I have another aunt who has advanced Parkinson’s who has continued to see her neurologist as well as a primary. Both these women are now on hospice. My cousin who cares for her mom with Parkinson’s found the support group for Parkinson’s very helpful and I would think the Alzheimer’s Ass in your area would be helpful to you.

I am very sorry for your wife’s diagnosis.

Below is a link to your local Alzheimer’s Ass where you might find local referrals that are helpful.

There are also care guides here on the forum and you will find this a good place to share and search for answers.
Helpful Answer (6)

The PCP is not the one who is best trained (or traiined at all), to follow up on care for your wife, but should receive any clinical reports from other physicians, so all of her meds and various reports can be found in one place. You did right by having her diagnosed by a neuropsychologist. Though they don't provide care, they can definitively diagnose her and suggest further care. I would think the neuro she saw would at least schedule one other visit, maybe 3 months out, to monitor any side effects the meds may have and your wife's tolerance for them. If you notice any side effects, call him immediately.

I don't know if you are missing any further medical intervention, but certainly you would like to know “what's next?”, both for you and for your wife. Sadly, none of the physicians my wife and I saw, PCP, neurologist and neuro psych, ever offered any information about what we could expect. What you may be missing is information about her disease, and how you can provide the best care for her. “The 36 Hour Day” and “Surviving Alzheimer's” are 2 excellent books written for the caregiver. There are many websites and YouTube videos that can help, just Google “Alzheimer's”.

Visiting another neurologist or making an appt with a gerontologist may or may not help. All geriatricians or all neurologists are not necessarily experts in AD care. If you make an appt, make sure that your chosen dr is an expert in dementia care.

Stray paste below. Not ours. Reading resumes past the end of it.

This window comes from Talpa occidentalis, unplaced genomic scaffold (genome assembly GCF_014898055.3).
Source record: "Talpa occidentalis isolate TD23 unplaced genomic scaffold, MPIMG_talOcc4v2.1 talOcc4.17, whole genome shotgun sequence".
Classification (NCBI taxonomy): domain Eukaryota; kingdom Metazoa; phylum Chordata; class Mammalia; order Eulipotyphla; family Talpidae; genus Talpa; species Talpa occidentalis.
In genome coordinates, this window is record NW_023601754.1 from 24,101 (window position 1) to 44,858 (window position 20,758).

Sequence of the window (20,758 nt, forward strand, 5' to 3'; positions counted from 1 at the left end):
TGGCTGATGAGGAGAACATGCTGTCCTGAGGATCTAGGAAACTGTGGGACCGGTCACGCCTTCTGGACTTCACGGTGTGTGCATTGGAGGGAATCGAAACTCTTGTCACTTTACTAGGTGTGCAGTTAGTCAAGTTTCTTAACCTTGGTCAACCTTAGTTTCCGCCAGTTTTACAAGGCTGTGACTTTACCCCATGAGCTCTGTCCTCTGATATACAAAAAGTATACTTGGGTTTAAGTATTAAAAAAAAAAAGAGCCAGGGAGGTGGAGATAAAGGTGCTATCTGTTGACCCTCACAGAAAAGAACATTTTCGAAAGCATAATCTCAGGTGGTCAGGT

As for you, locate a dementia support group in your area. Call the Alz Assn for groups that are currently meeting, they will still be virtual. However, there are dementia support groups that aren't affiliated with the Alz Assn that may be meeting in person. Local care facilities may be hosting them.
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Medications work in early disease to keep the connections between nerve cells working. As the disease progresses, medications do not help.

Consider looking up disease stages of AD to educate yourself. Many families are able to keep their loved ones at home longer as long as the person with AD is kept on a consistent routine and has somebody with him/her. If your wife has difficulties with anxiety (many do) or depression symptoms (many seniors are affected), your family doctor should be able to help you manage those issues. Some folks with AD progress to a point that their care becomes 25/7/365, experience difficulty with caregiving tasks, and/or their families can not get any time off from caring to rest. At that point, it is usually time to consider residential facilities.